• Minimize the number of points where pedestrians and vehicles are in close proximity.

2.   Provide dedicated evacuation transit hubs at the outer perimeter of the evacuation zone to which evacuees can walk.

  • Minimize the distance that evacuees are on foot and exposed to certain hazards.
  • Provide a transit option for evacuees who began evacuation on foot due to lack of other options.
  • Avoid putting disruptive activities like bus loading in and around the command and operations area.
  • Increase the likelihood of having an appropriate space for gathering evacuees and loading buses.
  • Avoid the need for extremely complex logistical activities by transit services.

3.   Provide “bus bridges” from where large numbers of people are emerging from the buildings to designated points at the edge of the area being evacuated, where people disembark and begin walking to their destination or find other scheduled mass transit.

  • Reduce the magnitude of the evacuation stream of evacuees on foot in the area with the greatest potential for impeding vehicles.
  • Take the buses into the evacuation zone to provide greater visibility of the option for being evacuated by bus.
  • Give car-less evacuees with limiting conditions an option besides walking.
  • Provide a safe environment for evacuees when time or weather conditions are inimical for walking.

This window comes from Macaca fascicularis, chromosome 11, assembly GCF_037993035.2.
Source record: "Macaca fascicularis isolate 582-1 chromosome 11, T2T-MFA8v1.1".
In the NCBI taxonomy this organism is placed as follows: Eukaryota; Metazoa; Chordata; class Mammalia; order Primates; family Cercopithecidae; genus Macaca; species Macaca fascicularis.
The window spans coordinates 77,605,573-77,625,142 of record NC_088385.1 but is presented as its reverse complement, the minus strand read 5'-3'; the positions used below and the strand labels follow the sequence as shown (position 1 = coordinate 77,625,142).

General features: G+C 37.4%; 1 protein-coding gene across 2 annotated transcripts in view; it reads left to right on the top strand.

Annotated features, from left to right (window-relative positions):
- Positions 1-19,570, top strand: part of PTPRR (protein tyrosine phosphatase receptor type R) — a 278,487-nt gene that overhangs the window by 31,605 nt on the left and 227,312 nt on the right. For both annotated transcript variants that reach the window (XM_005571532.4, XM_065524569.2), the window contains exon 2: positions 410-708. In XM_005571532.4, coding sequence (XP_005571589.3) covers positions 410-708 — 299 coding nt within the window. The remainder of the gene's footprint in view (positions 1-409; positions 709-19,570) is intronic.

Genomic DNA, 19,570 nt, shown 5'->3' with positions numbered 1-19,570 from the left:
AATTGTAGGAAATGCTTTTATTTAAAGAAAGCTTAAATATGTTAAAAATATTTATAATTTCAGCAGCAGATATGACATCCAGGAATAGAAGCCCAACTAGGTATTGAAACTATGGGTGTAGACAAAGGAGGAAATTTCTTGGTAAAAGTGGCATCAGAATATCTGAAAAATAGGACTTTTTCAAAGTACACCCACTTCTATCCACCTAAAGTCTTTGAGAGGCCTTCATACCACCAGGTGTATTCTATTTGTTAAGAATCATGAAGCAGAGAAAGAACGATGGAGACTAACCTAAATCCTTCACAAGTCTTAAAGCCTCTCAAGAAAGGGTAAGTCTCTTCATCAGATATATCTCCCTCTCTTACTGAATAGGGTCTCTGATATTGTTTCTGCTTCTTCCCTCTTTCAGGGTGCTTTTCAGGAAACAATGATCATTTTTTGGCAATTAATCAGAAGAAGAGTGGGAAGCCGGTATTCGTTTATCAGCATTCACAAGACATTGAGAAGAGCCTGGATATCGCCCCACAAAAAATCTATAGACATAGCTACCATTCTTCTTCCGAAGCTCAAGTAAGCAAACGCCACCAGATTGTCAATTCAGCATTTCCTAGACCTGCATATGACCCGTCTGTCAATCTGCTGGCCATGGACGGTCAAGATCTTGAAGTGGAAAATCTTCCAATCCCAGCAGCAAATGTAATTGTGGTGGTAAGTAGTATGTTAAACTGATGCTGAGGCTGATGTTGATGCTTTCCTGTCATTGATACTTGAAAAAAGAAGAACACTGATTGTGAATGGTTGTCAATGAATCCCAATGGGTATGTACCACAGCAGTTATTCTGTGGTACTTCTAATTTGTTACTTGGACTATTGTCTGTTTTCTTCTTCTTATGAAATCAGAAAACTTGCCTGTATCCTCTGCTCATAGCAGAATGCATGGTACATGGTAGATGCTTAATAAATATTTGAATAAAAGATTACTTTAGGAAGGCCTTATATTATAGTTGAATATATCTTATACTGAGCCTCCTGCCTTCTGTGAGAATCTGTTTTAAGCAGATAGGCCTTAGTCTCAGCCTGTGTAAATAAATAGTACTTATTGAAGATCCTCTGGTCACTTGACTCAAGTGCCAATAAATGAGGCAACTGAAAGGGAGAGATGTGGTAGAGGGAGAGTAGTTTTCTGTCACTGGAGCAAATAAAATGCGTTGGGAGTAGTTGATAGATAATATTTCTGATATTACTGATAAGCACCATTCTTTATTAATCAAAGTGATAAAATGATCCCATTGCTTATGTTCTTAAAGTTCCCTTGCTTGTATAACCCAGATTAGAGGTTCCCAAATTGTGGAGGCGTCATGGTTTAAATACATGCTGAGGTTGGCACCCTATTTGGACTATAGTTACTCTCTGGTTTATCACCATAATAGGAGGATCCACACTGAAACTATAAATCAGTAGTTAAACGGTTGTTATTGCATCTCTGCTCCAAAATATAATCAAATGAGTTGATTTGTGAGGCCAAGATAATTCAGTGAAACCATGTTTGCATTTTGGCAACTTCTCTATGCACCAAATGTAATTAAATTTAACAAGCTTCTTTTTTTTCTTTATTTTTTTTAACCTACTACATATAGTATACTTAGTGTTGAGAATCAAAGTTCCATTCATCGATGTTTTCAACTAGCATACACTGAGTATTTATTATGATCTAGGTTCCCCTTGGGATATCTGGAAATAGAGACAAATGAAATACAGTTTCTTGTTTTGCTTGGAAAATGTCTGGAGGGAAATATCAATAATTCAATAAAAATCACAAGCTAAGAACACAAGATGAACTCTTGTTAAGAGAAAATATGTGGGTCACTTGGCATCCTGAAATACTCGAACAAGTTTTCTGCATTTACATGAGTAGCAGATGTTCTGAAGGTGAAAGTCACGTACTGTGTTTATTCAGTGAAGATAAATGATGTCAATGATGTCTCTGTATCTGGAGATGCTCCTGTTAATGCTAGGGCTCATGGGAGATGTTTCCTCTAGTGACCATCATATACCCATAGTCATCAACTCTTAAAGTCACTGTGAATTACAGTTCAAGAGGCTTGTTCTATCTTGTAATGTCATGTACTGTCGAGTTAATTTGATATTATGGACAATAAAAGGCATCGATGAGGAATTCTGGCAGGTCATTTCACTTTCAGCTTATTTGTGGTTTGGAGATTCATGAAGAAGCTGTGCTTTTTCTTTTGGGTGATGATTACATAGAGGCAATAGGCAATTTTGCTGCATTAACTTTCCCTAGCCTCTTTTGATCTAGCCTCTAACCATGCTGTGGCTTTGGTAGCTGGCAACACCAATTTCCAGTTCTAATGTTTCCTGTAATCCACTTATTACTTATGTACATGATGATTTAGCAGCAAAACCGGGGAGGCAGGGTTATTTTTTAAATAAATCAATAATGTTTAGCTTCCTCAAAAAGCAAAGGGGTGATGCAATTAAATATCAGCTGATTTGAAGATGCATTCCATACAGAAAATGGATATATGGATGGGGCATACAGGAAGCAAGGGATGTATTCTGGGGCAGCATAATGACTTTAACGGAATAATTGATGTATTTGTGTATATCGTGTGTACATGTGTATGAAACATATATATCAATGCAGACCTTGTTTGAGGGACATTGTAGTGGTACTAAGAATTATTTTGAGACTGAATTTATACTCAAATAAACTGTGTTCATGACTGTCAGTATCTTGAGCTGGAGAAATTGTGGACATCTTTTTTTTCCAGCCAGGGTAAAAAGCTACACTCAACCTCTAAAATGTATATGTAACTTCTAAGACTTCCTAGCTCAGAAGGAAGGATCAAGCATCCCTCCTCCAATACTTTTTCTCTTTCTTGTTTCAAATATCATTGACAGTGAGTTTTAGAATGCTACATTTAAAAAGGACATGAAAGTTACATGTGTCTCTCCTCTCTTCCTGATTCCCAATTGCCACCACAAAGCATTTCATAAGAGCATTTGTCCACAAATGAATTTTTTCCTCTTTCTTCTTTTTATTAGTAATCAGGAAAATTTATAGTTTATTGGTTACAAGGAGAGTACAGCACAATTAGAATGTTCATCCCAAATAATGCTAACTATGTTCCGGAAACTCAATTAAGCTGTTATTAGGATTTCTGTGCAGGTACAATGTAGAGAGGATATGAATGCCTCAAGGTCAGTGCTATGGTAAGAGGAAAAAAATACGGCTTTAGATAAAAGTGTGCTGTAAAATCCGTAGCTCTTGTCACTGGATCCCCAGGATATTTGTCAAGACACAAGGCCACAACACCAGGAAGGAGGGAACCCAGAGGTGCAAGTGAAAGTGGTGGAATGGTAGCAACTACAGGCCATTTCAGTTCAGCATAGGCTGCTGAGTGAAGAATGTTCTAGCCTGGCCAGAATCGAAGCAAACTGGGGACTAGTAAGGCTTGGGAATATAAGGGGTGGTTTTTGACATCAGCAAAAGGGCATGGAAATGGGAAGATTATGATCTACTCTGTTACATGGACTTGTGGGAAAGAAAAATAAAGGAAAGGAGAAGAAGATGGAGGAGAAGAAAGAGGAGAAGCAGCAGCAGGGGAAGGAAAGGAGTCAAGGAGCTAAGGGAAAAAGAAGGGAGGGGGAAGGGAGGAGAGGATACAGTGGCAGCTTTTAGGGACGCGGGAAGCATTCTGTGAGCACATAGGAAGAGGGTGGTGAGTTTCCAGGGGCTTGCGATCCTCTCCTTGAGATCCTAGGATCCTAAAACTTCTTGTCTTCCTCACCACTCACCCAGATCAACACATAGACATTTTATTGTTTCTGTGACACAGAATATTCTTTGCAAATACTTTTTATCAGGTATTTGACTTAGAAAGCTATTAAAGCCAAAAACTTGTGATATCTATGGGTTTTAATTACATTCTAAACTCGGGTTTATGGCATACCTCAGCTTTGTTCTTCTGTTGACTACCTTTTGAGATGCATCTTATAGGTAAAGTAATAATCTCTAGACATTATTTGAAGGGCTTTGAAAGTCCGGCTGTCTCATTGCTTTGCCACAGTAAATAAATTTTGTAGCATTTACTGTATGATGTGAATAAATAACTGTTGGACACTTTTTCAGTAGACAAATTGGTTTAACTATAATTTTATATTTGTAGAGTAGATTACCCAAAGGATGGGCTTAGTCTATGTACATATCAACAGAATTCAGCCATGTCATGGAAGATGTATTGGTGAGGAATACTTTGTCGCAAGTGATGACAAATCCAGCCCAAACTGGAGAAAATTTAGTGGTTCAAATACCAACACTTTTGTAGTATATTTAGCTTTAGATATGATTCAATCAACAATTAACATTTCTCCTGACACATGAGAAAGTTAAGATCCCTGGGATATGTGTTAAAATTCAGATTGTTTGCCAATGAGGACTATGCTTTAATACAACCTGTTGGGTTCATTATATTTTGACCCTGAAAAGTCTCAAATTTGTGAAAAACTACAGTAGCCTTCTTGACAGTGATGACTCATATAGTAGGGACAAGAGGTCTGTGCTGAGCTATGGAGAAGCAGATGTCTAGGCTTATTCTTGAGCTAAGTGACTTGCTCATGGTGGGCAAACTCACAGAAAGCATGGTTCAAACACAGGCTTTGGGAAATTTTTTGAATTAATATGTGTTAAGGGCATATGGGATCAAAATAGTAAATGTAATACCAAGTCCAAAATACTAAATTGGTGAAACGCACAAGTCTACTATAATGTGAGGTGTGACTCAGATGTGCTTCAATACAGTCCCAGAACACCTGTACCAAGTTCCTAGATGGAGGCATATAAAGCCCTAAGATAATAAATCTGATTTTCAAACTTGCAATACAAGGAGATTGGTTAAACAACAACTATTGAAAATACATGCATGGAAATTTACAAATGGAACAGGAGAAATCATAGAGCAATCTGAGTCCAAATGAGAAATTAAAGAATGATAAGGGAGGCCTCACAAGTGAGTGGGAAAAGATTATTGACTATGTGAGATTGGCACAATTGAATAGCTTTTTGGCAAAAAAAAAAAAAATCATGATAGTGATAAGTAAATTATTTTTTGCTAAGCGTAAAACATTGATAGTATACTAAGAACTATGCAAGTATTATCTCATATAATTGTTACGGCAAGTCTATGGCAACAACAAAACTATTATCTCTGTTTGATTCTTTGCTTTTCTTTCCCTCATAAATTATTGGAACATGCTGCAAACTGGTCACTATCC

• By using a short route loop, reduce the time it takes each bus to return to the staging area for another load of evacuees.


The other three theoretically logical approaches evacuation planners might consider for reducing or eliminating risks created by evacuation streams including both vehicles and pedestrians are the following:

The first of the three is the most likely to be feasible to implement because it is already a behavior that typically emerges in the United States when evacuation is recommended by authorities. Evacuating in one’s private vehicle allows the evacuees some discretion in deciding how far to go and permits the evacuee to keep at least this one valuable possession at hand.  The latter two call for authorities to recommend and expect that individuals will follow instruction that runs counter to the typical social behavior observed by disaster researchers.